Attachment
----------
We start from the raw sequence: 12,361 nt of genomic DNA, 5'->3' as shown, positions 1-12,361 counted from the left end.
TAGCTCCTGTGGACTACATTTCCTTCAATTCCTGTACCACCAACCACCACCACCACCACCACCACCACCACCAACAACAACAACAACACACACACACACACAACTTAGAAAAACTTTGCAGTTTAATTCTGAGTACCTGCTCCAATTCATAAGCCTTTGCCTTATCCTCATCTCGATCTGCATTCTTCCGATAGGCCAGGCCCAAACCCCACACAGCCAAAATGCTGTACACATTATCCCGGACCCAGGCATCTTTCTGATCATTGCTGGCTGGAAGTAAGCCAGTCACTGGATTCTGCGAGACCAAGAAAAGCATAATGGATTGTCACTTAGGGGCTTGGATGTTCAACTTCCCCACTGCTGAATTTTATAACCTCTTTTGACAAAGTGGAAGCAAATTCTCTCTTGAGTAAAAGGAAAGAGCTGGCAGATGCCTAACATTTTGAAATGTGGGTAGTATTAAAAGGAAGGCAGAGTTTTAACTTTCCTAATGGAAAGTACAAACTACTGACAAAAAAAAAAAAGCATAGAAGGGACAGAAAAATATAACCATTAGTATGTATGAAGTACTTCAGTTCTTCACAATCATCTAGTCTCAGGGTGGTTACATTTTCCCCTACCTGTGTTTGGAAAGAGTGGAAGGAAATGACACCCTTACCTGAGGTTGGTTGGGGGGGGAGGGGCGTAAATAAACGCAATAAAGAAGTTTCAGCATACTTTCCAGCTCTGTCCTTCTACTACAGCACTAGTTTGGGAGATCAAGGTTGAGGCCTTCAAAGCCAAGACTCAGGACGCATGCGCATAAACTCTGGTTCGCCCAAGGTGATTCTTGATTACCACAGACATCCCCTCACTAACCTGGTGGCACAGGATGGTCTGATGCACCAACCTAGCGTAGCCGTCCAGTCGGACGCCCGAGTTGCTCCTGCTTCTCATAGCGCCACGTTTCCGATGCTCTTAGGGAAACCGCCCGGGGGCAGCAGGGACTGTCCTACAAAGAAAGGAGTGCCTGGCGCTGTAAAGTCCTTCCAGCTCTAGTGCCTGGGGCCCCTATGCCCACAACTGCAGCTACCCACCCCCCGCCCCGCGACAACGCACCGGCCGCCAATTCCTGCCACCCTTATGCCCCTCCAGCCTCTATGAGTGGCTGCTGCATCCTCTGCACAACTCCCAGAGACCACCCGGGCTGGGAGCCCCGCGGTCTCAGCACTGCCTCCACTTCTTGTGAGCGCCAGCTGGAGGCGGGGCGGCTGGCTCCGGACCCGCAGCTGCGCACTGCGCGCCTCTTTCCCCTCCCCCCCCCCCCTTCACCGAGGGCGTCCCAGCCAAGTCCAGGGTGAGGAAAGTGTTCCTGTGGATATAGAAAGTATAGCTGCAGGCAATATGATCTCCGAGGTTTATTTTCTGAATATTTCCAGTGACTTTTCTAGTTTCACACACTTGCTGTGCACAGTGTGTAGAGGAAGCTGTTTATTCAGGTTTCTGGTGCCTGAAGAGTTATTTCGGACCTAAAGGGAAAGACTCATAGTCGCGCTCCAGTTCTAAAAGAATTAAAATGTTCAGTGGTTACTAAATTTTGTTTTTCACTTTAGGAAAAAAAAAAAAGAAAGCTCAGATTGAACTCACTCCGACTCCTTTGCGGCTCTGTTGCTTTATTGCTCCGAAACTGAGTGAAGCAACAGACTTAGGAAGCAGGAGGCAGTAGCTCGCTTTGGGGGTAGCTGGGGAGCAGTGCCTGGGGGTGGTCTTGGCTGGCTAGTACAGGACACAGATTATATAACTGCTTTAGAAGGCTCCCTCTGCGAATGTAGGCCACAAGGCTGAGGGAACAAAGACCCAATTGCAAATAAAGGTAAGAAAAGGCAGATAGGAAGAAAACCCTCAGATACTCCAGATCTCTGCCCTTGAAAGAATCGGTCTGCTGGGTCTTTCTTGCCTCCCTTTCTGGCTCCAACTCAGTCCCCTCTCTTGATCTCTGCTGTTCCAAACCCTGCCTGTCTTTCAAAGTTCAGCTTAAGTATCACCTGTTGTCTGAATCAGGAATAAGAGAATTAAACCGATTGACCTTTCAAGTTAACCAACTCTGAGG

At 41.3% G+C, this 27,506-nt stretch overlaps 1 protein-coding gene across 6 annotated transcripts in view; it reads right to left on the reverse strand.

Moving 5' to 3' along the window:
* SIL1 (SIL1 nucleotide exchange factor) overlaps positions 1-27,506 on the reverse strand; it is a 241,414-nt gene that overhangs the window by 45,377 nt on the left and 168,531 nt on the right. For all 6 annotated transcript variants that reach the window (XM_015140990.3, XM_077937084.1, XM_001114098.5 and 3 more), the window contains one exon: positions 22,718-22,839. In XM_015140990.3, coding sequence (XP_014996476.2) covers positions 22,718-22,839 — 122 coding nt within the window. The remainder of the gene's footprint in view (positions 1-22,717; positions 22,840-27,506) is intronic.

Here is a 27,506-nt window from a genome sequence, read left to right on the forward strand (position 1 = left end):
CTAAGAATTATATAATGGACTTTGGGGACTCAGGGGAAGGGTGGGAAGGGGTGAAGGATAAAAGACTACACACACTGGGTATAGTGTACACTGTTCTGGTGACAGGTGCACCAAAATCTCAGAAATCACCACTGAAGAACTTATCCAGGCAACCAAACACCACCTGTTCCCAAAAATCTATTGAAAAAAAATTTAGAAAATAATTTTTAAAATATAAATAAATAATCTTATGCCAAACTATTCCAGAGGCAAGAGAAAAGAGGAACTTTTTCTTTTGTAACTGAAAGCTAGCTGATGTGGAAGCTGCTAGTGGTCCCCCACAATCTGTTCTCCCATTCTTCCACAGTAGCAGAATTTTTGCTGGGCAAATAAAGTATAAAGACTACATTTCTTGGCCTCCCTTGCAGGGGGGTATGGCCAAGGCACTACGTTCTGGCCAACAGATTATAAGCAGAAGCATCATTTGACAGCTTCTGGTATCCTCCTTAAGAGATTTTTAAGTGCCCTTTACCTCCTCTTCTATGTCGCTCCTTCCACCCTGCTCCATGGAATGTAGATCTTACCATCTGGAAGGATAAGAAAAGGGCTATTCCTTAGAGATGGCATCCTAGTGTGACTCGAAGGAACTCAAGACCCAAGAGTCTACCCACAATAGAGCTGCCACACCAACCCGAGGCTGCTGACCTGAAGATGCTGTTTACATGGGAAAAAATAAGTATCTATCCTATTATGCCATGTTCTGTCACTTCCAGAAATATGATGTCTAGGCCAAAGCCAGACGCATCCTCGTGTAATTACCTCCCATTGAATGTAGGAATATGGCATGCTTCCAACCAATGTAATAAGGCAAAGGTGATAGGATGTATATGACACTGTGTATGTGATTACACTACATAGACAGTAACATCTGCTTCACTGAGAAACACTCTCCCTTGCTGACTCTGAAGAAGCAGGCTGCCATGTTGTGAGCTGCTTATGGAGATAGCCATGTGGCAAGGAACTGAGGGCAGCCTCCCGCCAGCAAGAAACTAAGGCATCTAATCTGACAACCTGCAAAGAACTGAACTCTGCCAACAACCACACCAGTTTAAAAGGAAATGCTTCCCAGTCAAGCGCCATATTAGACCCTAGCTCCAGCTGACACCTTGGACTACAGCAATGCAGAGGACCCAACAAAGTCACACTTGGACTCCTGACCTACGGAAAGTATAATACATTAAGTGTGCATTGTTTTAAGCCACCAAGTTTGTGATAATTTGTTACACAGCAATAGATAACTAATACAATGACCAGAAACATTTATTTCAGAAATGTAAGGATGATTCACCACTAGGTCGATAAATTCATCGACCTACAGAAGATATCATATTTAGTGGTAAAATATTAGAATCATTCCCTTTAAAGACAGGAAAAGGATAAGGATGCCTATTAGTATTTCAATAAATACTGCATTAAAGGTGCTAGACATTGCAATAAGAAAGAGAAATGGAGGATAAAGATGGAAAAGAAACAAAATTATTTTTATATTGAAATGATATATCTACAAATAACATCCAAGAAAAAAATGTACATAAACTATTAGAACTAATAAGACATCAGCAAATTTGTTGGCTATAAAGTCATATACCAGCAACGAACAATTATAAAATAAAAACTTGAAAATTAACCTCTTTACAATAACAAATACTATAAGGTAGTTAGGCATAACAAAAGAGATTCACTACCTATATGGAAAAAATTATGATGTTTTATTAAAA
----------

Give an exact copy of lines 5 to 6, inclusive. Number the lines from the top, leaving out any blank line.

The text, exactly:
* SIL1 (SIL1 nucleotide exchange factor) overlaps positions 1-27,506 on the reverse strand; it is a 241,414-nt gene that overhangs the window by 45,377 nt on the left and 168,531 nt on the right. For all 6 annotated transcript variants that reach the window (XM_015140990.3, XM_077937084.1, XM_001114098.5 and 3 more), the window contains one exon: positions 22,718-22,839. In XM_015140990.3, coding sequence (XP_014996476.2) covers positions 22,718-22,839 — 122 coding nt within the window. The remainder of the gene's footprint in view (positions 1-22,717; positions 22,840-27,506) is intronic.

Here is a 27,506-nt window from a genome sequence, read left to right on the forward strand (position 1 = left end):